Copper Mountain Essay

Copper Mountain Essay

Length: 1105 words (3.2 double-spaced pages)

Rating: Strong Essays

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It’s a sunny October afternoon and I’m listening to the breeze gently rustle the tree tops above me. I look down into the creek as I sit here munching on some cashews, and I see trout gliding effortlessly through the crystal-clear water. I revel in how incredibly lush the area is…although it’s been a dry summer the ground is still moist, plants are bright and colorful, and wildlife is abound. After I finish my snack and tuck my trash away into my backpack, I continue my hike up this parcel of land that is may soon become barren with towers of steel and wire draping the landscape. I wonder to myself what will become of these fish, or the fresh clean water that runs into the Reeder Reservoir, the source of Ashland’s drinking water.
According to the Environmental Protection Agency (EPA), ski area expansions are the most ecological damaging task that an area can undertake. In a plan revision for the White River National Forest in Colorado, regarding the Copper Mountain Ski Resort expansion, the EPA hammers that point home when they say that “…no other land management prescription on the Forest directly results in more stream-water depletion, wetland impacts, air pollution, permanent vegetation change, or permanent habitat loss… more wetland impacts and stream depletions resulted from ski area expansion and improvement than from all other Forest management activities combined, including many direct and indirect impacts that are permanent (irreversible and irretrievable).”
Meanwhile, skier numbers nationally have only increased just two percent since 1978(source). Which begs the question, why have ski area sizes more than doubled in acreage to the tune of 107%(source)? Mt. Ashland’s future expansion surely isn’t needed due t...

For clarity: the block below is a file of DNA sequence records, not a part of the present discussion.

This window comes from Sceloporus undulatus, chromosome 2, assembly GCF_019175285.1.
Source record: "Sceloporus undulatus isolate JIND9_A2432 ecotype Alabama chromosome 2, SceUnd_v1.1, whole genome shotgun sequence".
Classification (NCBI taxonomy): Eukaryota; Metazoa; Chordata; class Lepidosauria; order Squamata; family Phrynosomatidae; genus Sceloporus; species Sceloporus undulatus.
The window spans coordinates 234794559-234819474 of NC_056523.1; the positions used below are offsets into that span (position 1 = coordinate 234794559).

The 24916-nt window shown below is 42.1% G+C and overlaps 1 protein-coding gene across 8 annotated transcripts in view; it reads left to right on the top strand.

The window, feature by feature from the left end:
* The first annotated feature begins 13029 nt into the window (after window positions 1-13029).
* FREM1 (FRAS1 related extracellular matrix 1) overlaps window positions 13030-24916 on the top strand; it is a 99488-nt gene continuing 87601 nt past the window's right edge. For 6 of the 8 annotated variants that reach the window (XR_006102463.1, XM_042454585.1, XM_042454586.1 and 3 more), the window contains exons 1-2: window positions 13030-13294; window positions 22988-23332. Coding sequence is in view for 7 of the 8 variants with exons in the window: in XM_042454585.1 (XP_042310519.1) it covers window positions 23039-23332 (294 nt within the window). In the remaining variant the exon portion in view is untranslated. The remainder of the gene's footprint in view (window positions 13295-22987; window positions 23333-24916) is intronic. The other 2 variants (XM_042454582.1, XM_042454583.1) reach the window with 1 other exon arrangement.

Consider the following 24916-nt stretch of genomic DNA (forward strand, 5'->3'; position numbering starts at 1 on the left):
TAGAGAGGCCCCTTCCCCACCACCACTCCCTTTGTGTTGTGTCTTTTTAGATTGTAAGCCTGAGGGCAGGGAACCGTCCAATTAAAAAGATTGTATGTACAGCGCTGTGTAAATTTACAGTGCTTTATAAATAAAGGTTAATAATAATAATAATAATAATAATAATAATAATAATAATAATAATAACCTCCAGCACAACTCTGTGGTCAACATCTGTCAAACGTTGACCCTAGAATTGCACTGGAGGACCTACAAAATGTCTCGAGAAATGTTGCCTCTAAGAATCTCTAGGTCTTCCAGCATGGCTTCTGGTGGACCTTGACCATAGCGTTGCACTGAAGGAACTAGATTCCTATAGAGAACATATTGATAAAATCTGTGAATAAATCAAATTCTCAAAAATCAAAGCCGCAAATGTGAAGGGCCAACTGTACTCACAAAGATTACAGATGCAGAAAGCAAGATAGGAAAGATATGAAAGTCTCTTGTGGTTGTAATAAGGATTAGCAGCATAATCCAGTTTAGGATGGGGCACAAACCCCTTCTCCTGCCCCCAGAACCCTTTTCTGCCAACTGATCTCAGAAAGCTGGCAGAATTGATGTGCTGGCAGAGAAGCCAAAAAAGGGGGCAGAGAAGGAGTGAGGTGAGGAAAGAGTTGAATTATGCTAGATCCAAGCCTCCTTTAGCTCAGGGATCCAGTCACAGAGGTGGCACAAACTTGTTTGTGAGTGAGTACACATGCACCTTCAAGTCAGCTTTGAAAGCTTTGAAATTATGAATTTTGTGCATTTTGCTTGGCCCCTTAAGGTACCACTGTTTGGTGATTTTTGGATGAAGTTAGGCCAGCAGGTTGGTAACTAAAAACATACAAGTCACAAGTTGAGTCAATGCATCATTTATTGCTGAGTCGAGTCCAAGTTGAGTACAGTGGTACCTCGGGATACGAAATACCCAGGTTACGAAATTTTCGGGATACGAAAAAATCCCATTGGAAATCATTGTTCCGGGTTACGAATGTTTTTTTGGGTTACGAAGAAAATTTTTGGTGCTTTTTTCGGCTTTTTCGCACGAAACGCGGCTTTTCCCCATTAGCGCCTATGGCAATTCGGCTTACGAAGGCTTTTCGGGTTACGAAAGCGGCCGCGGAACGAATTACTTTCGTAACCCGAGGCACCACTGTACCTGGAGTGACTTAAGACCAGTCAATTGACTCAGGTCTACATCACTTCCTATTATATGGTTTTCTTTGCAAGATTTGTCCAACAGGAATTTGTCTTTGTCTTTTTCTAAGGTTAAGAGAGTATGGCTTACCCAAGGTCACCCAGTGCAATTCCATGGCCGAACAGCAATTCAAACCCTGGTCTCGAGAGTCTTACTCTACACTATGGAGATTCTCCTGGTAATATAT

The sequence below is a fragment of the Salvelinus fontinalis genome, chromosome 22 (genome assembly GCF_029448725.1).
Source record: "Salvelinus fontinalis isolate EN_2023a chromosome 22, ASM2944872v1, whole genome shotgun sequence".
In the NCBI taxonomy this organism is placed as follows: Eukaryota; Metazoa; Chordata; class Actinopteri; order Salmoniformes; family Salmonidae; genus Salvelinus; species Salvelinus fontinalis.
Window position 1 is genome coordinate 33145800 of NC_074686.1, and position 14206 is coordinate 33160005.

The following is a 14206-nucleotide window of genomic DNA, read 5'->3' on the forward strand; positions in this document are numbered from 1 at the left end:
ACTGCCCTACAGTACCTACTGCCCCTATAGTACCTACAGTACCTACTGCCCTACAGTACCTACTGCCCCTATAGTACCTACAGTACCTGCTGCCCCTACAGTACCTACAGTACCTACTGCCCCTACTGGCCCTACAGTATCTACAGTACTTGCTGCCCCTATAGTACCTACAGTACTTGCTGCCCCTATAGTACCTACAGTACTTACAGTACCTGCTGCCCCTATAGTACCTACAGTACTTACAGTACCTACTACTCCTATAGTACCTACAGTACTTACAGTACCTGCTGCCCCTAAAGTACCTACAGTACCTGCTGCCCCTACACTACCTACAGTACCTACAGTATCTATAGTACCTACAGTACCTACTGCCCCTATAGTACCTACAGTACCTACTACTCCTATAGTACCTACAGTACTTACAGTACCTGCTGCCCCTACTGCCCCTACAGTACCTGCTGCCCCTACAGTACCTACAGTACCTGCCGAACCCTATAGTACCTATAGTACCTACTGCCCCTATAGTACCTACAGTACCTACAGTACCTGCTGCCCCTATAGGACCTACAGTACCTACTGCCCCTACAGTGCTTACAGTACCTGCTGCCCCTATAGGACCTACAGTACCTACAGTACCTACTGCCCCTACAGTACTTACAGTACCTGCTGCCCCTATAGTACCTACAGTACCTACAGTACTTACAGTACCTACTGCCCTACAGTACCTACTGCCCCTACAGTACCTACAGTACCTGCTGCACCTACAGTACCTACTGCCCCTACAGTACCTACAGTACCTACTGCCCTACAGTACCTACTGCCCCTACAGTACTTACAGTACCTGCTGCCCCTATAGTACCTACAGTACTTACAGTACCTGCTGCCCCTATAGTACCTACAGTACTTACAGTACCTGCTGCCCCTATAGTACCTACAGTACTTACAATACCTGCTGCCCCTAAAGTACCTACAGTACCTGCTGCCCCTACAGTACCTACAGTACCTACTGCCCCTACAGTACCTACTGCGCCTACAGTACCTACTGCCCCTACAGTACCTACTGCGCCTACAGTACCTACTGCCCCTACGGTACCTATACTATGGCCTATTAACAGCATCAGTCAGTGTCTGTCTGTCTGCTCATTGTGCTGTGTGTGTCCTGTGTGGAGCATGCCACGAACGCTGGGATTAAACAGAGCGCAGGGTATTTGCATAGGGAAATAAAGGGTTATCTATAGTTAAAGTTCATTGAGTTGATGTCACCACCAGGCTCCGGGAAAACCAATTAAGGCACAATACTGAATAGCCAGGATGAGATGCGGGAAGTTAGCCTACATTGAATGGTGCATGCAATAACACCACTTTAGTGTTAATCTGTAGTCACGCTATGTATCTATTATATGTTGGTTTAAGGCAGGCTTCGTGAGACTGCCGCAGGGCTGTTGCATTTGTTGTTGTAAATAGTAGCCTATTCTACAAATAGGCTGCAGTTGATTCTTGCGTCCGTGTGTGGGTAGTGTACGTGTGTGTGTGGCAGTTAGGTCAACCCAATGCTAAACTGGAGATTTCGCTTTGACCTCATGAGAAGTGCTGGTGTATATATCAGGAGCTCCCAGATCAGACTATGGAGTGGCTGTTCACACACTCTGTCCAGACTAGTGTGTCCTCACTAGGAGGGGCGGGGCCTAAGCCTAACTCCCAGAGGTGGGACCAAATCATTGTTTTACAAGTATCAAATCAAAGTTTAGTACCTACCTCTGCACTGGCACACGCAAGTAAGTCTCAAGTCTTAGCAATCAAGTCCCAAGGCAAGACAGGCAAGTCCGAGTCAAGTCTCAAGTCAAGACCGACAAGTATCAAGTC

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...ts past development and expansion of the Copper Mountain ski area as major factor in the degradation of the watershed and local water quality. Impacts include: increased peak flows, increased water temperature, increased erosion and sediment transport, and decrease flow due to snowmaking activities.
The USDA has taken exhaustive steps to help mitigate the damage caused by the expansion at a great financial cost to taxpayers. The USDA has had to redesign all stream crossings to allow for higher stream flows and to withstand expected floods. They also performed physical modifications of the stream patterns and stream geometry to improve long term stream health.
Environmental Scorecard
Concerned locals first brought attention to the Environmental Scorecard in November of 2008 after an article published in the local newspaper, Ashland Daily Tidings, appeared.

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